1789; alterations circa 1910. 2 terraced classical houses, thoroughly linked internally; both originally 3-storey basement and attic, 3-bay. Craigleith droved sandstone ashlar. Regular fenestration.
NO 26: very plain, polished margin drafts. Base course; 2nd floor windows later extended through eaves with pedimented dormerheads; further skylight. Former corniced architraved doorpiece to left; blocked as window, steps removed. Flush-panelled basement door with 3-pane fanlight.
2-bay rubble rear elevation with 4-storey bow to W, closet tower at centre, and timber projection at ground to E.
Timber sash and case 12-pane timber windows (15-pane to 2nd floor). Dressed ashlar mutual stacks; ashlar coped mutual skews; grey slates.
INTERIOR: at front ground full-width L-plan library connecting with, and accessed via archway to No 27; fully incorporates bow-ended room at rear right (currently with temporary partition) with black slate chimneypiece, dog grate and delft tiles. Curving cantilevered stair survives at centre with plain square iron banisters and mahogany handrail. At 1st floor, Committee Room at front with acanthus and dentilled cornice, corniced overdoors with clasping pilaster surrounds, early 19th century white marble chimneypiece with brass register grate; door to Council Room in No 27; bow-ended room to rear right with Doric screen and consoled white marble chimneypiece; closet; remaining room divided, moulded chimneypiece with fluted frieze and dentilled cornice; upper flight of stair removed. 2nd floor now large office, accessed from No 27, incorporating attic space; upper portions of rear attic room survive in roofspace above.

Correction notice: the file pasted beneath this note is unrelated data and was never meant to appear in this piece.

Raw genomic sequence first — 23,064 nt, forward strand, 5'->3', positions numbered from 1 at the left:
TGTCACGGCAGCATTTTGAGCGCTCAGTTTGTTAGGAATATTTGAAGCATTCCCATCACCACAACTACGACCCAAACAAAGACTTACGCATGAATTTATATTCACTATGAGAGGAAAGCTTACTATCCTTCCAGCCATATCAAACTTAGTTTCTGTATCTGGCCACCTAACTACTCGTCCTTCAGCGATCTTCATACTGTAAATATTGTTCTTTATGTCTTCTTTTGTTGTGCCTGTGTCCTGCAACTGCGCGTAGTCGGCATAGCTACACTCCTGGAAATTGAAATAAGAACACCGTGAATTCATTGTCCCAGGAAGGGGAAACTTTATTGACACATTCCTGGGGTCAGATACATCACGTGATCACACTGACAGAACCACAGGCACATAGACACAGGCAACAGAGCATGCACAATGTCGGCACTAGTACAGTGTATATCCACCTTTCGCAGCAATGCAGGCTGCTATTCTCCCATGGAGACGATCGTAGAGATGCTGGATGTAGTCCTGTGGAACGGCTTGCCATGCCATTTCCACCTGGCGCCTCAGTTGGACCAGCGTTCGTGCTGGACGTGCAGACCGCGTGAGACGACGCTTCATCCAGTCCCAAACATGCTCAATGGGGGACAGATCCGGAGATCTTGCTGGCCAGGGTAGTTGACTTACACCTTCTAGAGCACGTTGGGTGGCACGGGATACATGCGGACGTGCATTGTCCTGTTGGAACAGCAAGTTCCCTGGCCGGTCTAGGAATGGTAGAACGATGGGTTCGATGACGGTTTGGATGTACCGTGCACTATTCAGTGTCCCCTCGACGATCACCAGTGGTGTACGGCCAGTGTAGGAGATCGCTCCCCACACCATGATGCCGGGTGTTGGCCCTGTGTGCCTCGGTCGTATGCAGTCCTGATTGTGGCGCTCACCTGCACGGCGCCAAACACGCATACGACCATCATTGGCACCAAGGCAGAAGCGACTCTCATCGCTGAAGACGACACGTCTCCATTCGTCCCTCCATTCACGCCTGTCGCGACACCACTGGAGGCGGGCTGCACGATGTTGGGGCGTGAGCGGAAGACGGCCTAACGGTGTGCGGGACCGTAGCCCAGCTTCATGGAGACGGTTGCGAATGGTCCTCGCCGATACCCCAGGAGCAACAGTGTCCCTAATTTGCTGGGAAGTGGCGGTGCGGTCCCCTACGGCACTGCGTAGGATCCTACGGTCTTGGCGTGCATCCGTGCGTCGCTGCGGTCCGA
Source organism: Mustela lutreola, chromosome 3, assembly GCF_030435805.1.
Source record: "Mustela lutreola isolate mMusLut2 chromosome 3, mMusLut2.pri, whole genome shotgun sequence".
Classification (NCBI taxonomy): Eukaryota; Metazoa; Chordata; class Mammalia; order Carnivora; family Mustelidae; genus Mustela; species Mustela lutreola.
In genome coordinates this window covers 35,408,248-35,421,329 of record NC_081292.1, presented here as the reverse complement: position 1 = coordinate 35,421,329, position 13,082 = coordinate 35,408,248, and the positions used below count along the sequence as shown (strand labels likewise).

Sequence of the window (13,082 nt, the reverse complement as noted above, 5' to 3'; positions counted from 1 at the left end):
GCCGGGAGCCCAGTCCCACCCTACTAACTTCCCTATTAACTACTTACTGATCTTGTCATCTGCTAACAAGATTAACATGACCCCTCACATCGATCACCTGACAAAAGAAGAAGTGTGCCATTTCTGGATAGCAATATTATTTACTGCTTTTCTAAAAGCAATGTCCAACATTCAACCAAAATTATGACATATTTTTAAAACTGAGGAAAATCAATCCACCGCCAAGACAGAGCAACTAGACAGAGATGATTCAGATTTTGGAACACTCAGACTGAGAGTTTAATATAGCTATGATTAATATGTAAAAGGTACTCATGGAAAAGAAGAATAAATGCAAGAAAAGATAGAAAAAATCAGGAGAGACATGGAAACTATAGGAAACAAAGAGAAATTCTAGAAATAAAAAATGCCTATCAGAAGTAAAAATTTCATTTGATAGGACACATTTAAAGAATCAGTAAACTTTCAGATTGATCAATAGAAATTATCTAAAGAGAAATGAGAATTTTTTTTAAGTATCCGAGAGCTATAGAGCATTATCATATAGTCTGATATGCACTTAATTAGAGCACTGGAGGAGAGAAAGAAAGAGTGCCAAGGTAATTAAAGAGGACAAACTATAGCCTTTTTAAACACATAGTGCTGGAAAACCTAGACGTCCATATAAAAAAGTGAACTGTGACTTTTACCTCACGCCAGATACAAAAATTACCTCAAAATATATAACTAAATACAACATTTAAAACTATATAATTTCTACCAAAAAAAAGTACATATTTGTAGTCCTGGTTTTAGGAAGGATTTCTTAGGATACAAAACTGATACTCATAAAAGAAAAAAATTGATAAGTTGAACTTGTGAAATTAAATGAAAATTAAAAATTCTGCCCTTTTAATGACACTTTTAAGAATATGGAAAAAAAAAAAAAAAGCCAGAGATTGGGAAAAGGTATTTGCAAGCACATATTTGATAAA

Basement is caretaker's flat, but retains some original features and wine bins.
NO 27: polished ashlar dressings; long and short rusticated quoins; channelled rustication at ground; 1st floor cill course; obtrusive full-width slate-hung box dormer with central bipartite window. Steps to tripartite pilastered doorpiece, frieze fluted with rosettes, dentilled cornice; rectangular timber batwing fanlight; 2-leaf panelled doors with panelled and glazed oak inner door. Flagpole above door. Panelled basement door with 3-pane fanlight.
Rubble rear elevation with 2-bay projecting bow to W with windows blocked to form later stair. Access to rear block at ground (see below).
Timber sash and case 12-pane timber windows. Dressed ashlar mutual stacks; ashlar coped mutual skews; grey slates.
INTERIOR: modern glazed inner door; panelled hall (terrazzo floor survives under carpet) with enlarged curving cantilevered stair on axis in extended bow to rear; naturalistic wrought-iron banister; access under stair to Stewart House; Library occupies remainder of ground floor; 2-leaf door, lugged architrave with bolection frieze and egg and dart cornice; panelled dado; formerly tiered timber chimneypiece at front (now removed but appears in photographs). 1st floor wholly occupied by Council Room, entered by similar 2-leaf door; beam divides ceiling laterally, each section with identical neo-Classical plaster ceiling, concave diamond in oval (rear perhaps copy of original at front); room extends into tripartite window bay at rear; panelled dado; plaster panels to walls; pair of very fine carved timber chimneypieces with gesso enrichments, fluted pilasters and friezes, dentilled cornices, swagged urns on tablets; coloured veined marble slips and brass register grates; door to Committee Room in No 26; new purpose made carpet and fine set of institutional furniture (not indigenous). Glazed landing at 2nd floor; many alterations, including link to No 26. Straight stair to attic; upper section of original stairwell and cupola with swagged husks and dentilled cornice now blocked off in cupboard.
RAILINGS AND LAMP STANDARDS: cast-iron fleurs-de-lys to No 26, plain to No 27; No 27 with wrought-iron lamp standards flanking platt.
STEWART HOUSE: former bindery to rear with cast-iron columns inside; now converted to training use.